Vitamin D deficiency symptoms: Flank pain could be a sign you lack the sunshine vitaminSS
Vitamin D helps regulate the amount of calcium and phosphate in the body. But during the winter months it can be difficult to get the amount you need. Flank pain can signal a deficiency in the vitamin, what else can?
One study analysed 783 patients who suffered from flank pain.
Out of those 783 patients, 316 of them couldn’t have the pain attributed to musculoskeletal abnormalities or urological causes.
Findings reveal that low levels of vitamin D were found in 187 patients who couldn’t attribute the flank pain to anything else.
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Evidence suggests that a vitamin D deficiency may contribute towards muscle pain.
To support this, one study found 71 percent of people with chronic pain were found to be deficient in vitamin D.
Additionally, studies reveal that those who take high doses of vitamin D supplements can reduce various types of pain felt within the body.
So if you’ve got any aching muscles as of late, you may be lacking in vitamin D.
Another possible sign you’re lacking in vitamin D is suffering from lots of colds.
One of vitamin D’s vital roles is keeping your immune system strong.
Several large observational studies have shown a link between vitamin D levels and the number of respiratory tract infections, such as colds, bronchitis and pneumonia.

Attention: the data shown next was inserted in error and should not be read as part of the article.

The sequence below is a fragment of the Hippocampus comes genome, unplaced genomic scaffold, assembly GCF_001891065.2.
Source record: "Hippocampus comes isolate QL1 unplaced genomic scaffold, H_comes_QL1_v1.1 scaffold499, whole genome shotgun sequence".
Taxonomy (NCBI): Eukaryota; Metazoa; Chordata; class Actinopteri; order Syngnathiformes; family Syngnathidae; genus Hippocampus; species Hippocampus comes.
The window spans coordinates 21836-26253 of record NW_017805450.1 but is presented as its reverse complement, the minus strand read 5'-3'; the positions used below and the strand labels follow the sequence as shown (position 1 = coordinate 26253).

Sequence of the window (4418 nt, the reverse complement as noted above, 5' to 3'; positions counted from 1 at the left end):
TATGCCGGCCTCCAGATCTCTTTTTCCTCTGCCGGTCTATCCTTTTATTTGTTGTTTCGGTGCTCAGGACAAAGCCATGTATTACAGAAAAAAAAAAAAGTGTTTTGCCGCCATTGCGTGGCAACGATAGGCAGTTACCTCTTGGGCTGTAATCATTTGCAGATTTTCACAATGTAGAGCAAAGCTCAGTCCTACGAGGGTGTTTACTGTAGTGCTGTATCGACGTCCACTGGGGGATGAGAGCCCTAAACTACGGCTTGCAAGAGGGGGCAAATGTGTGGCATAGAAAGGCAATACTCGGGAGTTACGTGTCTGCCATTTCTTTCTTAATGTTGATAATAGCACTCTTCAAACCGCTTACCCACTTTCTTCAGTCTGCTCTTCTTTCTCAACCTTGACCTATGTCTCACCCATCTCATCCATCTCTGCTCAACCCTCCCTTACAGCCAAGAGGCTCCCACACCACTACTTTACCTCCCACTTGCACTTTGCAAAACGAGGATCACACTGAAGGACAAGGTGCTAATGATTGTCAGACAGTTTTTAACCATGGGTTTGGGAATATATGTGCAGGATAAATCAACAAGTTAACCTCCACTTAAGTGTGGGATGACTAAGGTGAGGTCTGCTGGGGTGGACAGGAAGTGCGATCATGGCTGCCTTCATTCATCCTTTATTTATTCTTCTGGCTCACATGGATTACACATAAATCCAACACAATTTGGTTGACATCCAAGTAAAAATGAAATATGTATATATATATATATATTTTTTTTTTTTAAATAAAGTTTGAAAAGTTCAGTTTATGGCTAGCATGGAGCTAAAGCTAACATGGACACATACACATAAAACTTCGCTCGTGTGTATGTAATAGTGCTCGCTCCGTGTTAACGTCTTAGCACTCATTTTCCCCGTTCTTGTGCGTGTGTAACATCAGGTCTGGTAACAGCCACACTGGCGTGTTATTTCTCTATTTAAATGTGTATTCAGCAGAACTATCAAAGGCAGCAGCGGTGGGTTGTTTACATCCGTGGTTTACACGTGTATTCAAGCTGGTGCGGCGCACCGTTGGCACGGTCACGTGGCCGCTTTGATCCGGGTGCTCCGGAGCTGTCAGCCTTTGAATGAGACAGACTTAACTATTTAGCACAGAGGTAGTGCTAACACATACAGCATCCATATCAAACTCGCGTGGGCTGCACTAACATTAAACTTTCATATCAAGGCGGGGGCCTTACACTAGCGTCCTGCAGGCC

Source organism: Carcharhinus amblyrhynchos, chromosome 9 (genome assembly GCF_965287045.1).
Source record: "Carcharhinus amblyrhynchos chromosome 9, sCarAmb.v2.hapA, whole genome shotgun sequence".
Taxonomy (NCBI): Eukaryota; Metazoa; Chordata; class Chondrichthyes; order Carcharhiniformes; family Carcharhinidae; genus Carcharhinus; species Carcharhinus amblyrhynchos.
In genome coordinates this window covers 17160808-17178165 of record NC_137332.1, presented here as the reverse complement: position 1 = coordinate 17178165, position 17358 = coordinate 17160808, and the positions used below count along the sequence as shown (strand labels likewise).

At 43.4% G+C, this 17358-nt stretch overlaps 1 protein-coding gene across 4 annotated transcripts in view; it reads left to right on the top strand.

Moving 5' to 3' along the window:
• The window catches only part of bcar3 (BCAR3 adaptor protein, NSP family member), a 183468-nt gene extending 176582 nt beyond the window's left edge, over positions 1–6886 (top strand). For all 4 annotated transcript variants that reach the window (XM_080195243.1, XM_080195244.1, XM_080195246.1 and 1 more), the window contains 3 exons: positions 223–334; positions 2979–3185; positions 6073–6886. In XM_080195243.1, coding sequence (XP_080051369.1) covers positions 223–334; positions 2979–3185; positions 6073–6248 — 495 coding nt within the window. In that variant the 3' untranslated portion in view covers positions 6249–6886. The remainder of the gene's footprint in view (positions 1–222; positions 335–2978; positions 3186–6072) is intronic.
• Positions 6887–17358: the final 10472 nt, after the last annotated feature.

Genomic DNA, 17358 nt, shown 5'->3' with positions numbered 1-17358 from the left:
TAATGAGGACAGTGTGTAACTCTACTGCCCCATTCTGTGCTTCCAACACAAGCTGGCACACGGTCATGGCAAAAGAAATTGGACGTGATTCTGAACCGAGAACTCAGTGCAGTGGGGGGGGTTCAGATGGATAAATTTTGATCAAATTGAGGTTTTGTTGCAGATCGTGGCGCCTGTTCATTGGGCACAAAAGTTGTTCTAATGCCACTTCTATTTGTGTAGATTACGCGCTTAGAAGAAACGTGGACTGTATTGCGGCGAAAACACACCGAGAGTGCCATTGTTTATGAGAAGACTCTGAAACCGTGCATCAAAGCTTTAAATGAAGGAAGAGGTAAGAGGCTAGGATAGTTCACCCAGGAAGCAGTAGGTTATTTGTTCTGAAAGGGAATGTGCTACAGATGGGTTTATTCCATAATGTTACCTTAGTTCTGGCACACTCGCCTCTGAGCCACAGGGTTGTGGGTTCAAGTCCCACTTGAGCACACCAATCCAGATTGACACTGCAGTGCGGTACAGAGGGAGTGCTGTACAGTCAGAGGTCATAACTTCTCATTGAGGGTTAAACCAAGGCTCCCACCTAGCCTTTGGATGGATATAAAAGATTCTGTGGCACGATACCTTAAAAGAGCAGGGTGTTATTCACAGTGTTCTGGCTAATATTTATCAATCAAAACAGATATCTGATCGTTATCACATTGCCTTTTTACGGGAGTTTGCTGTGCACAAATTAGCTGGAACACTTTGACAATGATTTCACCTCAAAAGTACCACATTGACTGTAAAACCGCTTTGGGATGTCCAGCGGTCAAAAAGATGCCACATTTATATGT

One other sign you may be deficient in vitamin D is feeling extremely tired.
An experiment documented how a woman who complained of chronic daytime fatigue was found to have a vitamin D level of only 5.9ng/ml.
Any vitamin D reading under 20ng/ml is considered to be deficient.
When she took vitamin D supplements, increasing her levels to 39ng/ml, her symptoms resolved.
Further studies have also shown that low levels of vitamin D can cause fatigue.
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Studies reveal that older people are particularly prone to a depressed mood when lacking in vitamin D.
A controlled experiment found doses of vitamin D improved symptoms of depression, including those who suffer from seasonal depression.
Aside from taking a stroll in the sunshine, a good way to incorporate more vitamin D into your body is through your diet.
Foods rich in vitamin D include fatty fish, such as salmon, trout, tuna and mackerel.
For vegetarians, mushrooms are a good source of vitamin D.
In fact, mushrooms are the only good plant source for the vital nutrient.
Foods fortified with vitamin D are also available, which opens up some options.
And vitamin D supplements can be an alternative route to gain more vitamin D in your body.
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